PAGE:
RXM287R had been “reading” in the way robots do. Not the way humans do; Similar, but much, much faster. The novel, Frankenstein, took about five minutes to absorb, committed to memory and indexed. Now was time to ponder the story, consider the cautionary tale, and the question in mind.
Can a lonely robot build a friend, a partner, a mate? Could one actually get away with building an unregistered robot out of spare and found parts? Like the fictional doctor, RXM287R decided to try.
Then, a new problem came up. The creation would have no serial number. It would need a name, like a human. But human names tend to be gender-specific, not always, but mostly, and robots are genderless. Choosing a name would be tricky. Should RXM287R give a simulation of gender to it? Program the personality to match? Then, could a robot with a human name and forged human identity be made able to pass for human? It would almost have to since it would not have a serial number identity. After years of work in spare time (The owner really didn’t have very much for his robot to do.) RXM287R had succeeded too well.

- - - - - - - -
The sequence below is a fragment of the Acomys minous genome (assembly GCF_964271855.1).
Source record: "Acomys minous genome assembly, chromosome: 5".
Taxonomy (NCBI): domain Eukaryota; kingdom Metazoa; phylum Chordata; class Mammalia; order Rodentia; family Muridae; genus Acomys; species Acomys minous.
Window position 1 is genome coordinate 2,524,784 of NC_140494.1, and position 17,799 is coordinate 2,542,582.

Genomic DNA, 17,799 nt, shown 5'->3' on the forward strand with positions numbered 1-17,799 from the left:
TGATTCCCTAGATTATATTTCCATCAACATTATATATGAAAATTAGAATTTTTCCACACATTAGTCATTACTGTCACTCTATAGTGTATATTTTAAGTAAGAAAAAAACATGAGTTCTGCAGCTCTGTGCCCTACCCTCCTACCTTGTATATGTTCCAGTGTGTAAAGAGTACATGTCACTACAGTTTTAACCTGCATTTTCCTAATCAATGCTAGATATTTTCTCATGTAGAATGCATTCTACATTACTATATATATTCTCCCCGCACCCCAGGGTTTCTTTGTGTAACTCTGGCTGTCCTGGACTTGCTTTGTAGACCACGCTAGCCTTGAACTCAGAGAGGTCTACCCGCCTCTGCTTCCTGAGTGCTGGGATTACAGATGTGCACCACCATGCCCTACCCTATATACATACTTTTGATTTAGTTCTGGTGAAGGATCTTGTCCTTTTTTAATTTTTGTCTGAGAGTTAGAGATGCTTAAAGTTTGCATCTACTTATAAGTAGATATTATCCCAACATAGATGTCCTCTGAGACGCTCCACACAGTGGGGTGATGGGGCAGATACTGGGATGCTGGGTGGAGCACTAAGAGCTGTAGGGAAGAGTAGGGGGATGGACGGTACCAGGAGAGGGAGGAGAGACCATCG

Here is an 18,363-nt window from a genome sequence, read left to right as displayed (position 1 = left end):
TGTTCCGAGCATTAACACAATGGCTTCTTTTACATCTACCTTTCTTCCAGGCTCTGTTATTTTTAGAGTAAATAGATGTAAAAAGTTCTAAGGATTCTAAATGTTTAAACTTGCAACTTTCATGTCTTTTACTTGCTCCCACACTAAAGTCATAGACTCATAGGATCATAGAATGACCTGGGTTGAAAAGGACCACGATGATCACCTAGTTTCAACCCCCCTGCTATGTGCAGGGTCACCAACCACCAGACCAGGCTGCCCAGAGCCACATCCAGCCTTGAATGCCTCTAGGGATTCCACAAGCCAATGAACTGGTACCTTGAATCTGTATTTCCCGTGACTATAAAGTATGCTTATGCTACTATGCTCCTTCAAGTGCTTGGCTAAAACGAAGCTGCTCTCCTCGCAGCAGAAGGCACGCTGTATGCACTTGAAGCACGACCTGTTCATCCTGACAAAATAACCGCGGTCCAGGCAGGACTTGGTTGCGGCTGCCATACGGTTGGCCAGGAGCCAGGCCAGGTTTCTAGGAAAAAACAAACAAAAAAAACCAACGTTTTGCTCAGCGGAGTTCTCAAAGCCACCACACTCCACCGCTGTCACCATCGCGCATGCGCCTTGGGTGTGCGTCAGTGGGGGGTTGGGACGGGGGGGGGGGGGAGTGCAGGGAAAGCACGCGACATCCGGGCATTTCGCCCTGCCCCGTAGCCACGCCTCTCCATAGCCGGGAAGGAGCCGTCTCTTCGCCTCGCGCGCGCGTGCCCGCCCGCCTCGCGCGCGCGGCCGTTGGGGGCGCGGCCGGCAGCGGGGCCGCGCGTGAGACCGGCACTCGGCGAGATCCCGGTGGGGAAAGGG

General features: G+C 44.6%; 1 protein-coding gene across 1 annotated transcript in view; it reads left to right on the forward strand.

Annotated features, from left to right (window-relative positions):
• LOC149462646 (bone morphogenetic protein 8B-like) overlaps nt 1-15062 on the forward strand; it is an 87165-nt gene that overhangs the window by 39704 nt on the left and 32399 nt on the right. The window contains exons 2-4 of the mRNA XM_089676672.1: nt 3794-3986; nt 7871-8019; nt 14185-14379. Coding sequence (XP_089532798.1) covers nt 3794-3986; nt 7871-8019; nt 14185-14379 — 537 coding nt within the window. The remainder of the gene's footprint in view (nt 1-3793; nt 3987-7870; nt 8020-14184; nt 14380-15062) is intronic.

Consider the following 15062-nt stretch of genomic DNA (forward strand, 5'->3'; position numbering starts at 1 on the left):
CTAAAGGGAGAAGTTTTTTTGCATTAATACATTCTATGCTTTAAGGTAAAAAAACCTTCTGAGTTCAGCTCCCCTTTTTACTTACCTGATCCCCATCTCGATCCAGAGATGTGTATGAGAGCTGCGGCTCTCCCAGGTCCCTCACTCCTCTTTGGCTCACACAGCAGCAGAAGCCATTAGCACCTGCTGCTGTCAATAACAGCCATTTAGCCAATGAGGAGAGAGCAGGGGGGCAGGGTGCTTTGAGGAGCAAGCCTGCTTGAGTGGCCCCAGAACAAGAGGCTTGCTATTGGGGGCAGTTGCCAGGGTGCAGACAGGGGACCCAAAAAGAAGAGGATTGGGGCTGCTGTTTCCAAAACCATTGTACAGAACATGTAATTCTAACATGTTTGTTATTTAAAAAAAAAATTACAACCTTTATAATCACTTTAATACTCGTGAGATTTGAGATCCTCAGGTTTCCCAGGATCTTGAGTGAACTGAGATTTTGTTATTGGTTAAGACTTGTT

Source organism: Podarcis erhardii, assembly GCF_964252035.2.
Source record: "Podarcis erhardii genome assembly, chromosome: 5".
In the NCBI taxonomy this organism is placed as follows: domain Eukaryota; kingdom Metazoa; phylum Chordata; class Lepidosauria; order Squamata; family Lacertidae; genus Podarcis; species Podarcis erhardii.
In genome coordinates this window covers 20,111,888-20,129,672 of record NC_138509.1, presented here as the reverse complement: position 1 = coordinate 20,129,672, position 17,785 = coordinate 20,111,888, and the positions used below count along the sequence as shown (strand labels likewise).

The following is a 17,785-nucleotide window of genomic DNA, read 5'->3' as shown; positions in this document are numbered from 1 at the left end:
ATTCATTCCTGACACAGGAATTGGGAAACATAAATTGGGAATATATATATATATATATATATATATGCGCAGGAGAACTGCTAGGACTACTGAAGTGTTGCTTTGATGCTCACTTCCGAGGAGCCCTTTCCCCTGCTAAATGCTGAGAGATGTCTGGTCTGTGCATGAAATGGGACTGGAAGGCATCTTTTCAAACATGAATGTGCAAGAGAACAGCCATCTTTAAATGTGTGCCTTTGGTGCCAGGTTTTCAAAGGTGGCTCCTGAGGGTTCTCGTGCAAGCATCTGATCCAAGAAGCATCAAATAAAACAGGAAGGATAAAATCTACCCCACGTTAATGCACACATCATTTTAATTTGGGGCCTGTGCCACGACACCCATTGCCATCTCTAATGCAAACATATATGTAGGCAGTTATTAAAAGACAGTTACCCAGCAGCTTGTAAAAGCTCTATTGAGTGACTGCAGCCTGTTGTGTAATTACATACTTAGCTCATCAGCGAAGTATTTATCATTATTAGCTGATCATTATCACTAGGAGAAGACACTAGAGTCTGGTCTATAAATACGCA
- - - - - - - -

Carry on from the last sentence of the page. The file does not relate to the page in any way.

The new robot, which (who?) was named Mary Smith (so as not to stand out too much) was able to pass. In fact, she was so good at it and liked living as a human so much, that one night she went out and never came back. RXM287R began again, this time to build a new copy of itself, transfer its own consciousness to it, and go live as a human too. Word got around in the robot underground. Soon spare and bootleg parts were in great demand. A version of an old advertising line became popular; “Are you real, or are you Memorex?”
The humans had no idea, no clue, how the world was about to change.
Bob Wertzler is retired from almost twenty years in the mental health field in California and Arizona. There are times the title, “Recovering Therapist”, seems to fit. In 2006 he retired to move to Western North Carolina to help and become primary care giver for his father who had developed Dementia. Before all that, there was work at various times as a soldier (US Army 1967-70), community organizer, cab driver, welfare case worker, wooden toy maker, carpenter, warehouse worker, and other things. He relates to a line in a Grateful Dead song, “What a long, strange trip its been.”